Asantewa in Wonderland: Down the Rabbit (Soup) Hole

Asantewa in Wonderland: Down the Rabbit (Soup) Hole

Ghana Michigan

Growing up as an immigrant kid in rural Michigan isn’t easy. Actually, allow me to rephrase: growing up as an un­cool bookworm kid in “where­am­I­are­those­Amish­people” Michigan is downright rough. While I was never made to feel excluded, there was a certain discomfort that came with the obvious disconnect between my family and the families of the majority of my peers. Different hobbies, different conceptions of family, but most obvious were differences in food. To be quite honest, Ghanaian food was not super accessible to people around me. Most people can get down with Chinese or Mexican food, but being the kid to show up with palm nut soup and cubed goat never gained me much cafeteria popularity.

Infamy, maybe. Popularity, no.

As I got older and my classmates began to get more vocal with their opinions on my lunch fare, I began resenting the contents of my thermos. I fidgeted impatiently whenever my mother shopped for food at the African store, knowing it would go into an anxiety-­inducing, albeit delicious, meal. I longed for my classmates’ Lunchables, Capri Sun, and chips—none of which I was not allowed to eat at home. Lunch, it seemed, was the key to breaking the imaginary barrier I lived with every day.

I spent the summer before fifth grade in Accra with my grandmother, taking malaria pills, trying to get used to the rampant gecko population, and imagining my classmates galavanting around in America, going to the lake and such. In an especially jealous moment, I decided that I was done going to school with a thermos full of spinach and rice, and upon returning home decided to tell my well­-meaning mother what was what. I demanded a peanut butter sandwich every day for lunch, and she indulged me and obliged.

This was living.

Being able to actually trade something during the grand afternoon lunch swap? Pure bliss. Being able to reel in a big ticket item that I wasn’t allowed to eat at home? To this day, Doritos Cool Ranch still tastes like victory.

I continued on this trajectory of trying to be an incognito Ghanaian for quite some time. In boarding school, the necessity of cafeteria food was a welcome food equalizer and I stopped feeling branded by my “otherness.” Eventually, my concerns faded away, though after one of my friends recoiled at the idea of boiled okra and fish, I decided to keep my food preferences on the low. High school has, and now college, and my identity isn’t so much wrapped up in food. Or so I thought, until a recent trip to the African food store.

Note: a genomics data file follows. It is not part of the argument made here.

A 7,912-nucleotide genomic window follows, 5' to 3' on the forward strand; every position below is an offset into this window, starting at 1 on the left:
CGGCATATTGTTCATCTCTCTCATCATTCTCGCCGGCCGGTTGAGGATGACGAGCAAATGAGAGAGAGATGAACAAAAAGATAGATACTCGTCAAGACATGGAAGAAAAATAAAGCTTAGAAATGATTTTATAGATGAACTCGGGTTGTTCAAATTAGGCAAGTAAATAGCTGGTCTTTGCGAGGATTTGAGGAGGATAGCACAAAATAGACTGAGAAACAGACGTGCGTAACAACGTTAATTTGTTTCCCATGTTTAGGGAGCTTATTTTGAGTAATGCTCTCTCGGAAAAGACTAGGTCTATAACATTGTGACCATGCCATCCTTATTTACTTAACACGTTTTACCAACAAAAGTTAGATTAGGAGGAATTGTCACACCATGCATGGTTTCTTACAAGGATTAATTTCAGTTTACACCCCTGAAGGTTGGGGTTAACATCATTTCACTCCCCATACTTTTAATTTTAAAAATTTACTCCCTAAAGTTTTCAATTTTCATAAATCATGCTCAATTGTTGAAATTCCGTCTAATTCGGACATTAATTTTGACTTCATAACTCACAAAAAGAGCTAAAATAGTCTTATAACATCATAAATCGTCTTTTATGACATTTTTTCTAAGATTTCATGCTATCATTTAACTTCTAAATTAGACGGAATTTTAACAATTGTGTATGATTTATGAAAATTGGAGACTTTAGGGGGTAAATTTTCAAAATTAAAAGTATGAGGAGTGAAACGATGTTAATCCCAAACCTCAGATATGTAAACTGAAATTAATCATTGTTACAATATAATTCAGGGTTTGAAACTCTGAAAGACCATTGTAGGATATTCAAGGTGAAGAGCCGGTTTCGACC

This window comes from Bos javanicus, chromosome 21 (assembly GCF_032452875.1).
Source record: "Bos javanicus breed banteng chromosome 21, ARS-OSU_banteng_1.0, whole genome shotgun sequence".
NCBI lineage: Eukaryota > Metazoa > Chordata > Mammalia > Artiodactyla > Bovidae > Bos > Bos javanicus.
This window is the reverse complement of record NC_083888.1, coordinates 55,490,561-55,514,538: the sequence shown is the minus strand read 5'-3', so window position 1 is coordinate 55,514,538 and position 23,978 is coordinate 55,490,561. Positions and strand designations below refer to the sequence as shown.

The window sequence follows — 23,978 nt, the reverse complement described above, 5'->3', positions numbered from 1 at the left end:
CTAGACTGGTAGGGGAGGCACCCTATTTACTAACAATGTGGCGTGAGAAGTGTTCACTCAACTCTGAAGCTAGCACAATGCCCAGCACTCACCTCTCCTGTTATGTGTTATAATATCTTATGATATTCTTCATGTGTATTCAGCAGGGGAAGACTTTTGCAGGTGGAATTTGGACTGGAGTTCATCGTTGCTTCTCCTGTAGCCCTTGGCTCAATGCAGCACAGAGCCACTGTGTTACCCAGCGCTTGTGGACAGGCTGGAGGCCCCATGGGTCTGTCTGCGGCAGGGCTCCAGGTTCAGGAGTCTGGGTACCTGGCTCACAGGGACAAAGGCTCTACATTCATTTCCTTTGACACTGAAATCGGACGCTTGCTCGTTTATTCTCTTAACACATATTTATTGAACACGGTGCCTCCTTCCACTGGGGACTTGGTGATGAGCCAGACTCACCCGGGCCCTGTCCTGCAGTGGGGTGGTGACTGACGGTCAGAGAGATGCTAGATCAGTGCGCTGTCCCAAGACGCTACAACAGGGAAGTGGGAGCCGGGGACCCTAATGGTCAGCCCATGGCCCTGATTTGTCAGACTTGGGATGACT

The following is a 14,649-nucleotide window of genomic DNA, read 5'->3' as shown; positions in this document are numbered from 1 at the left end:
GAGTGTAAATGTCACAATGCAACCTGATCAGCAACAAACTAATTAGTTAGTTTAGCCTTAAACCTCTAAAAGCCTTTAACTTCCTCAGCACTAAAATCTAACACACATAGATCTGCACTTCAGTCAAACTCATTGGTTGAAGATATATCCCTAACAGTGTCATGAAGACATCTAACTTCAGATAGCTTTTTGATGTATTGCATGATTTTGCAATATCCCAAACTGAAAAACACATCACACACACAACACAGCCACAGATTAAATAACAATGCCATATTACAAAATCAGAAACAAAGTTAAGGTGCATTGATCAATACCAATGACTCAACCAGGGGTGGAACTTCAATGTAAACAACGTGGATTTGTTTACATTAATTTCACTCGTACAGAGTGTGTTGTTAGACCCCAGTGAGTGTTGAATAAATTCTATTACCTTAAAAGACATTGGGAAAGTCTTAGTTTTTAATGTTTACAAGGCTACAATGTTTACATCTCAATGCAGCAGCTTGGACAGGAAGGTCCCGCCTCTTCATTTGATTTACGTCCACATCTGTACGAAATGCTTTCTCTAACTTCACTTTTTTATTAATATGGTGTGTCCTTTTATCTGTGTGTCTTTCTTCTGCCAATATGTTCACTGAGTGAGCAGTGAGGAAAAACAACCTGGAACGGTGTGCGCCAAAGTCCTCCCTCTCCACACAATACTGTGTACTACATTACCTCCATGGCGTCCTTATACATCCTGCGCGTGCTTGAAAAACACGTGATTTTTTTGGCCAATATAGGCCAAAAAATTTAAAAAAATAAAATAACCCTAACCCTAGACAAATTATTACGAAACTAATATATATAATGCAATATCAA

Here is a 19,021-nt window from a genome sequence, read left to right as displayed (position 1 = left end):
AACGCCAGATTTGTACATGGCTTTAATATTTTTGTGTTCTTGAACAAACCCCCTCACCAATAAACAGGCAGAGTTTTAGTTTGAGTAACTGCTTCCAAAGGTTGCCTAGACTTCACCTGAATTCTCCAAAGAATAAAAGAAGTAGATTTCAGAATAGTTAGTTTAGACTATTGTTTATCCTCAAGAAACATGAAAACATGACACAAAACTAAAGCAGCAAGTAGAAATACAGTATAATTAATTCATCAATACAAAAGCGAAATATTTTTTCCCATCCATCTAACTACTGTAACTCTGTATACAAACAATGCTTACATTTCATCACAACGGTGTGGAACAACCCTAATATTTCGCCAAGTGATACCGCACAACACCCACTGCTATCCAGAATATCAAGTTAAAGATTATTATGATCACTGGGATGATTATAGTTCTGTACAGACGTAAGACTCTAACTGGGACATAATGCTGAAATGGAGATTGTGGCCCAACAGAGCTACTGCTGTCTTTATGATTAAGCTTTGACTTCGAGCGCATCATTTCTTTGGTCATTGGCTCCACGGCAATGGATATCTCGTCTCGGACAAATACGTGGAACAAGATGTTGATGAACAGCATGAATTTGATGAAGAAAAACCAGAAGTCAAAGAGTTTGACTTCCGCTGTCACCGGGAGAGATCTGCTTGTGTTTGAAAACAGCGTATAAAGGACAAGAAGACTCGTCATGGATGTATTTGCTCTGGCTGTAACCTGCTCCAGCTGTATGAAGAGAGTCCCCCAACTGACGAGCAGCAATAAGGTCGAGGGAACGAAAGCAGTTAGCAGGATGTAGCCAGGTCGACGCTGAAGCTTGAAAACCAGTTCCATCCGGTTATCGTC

My family now lives in Georgia; home for the summer and an unemployed post­grad with no driver’s license, I leap at any chance to get dressed in real clothing and leave my little corner of suburbia. This particular instance meant going with my mother to run her various errands. This included a trip to an African grocery store, which is something I always enjoy because there’s always something…fascinating to observe.

Upon entering the store, I was hit with the overwhelming smell that instantly transported me back to the dusty Makola Market in Accra. A cart was selected and my mother and I started slowly down the narrow aisles under the incredibly suspicious gaze of the shopkeeper. Moments later, I found this gem:

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Among many interesting and sometimes unidentifiable animals and products was this porridge mix that my mother was thinking of buying until she was confronted with the possibility of varied species in her balanced breakfast.

Around this time, the shopkeeper stared down my mom and said sharply “Are you Nigerian?” My mother responded with a “No, I’m actually from Ghana,” which apparently was the correct answer because she started talking in excited Ga. While she and my mother carried on like bosom buddies, I wandered around and found this:

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This store was a veritable treasure trove. You can’t make this stuff up.

We paid and I listened to the shopkeeper’s vaguely homophobic rant about the current state of sin in America. I was tempted to step in and use my fancy liberal arts education to school her in acceptance but a glare from my mother made it clear that you don’t bite the hand that feeds you meat pie. Instead, I just sat in a corner, absentmindedly checking my phone and taking in the sights and smells that used to make me anxious but now just make me nostalgic.

After years away from home­ cooking, I’m almost shocked at how much I missed Ghanaian food and all of the memories and feelings I associate with it. Not memories of sitting nervously in the corner of the cafeteria, trying to eat unnoticed, but of what I consider to be the highlights of my second-­gen childhood. More than anything, this trip made me feel like a kid again. It made me feel like an eight year old shopping with my grandmother amidst the commotion of downtown Accra. Or like a 12-year­-old impatiently eating plantain chips while my mother sifts through piles of dried fish.

With all this adulthood­ business going down, it’s nice to know that some things don’t change and that some things change for the better. Now that I could not possibly care less about what people think of my dietary choices, I can proudly get uncomfortably full of delicious food all in the name of national pride. Wins all around.

Quite a bit for one trip to an African grocery. Plus, as a nice bonus, I got some great ideas for soliciting a roommate come fall:


Rachel Buckle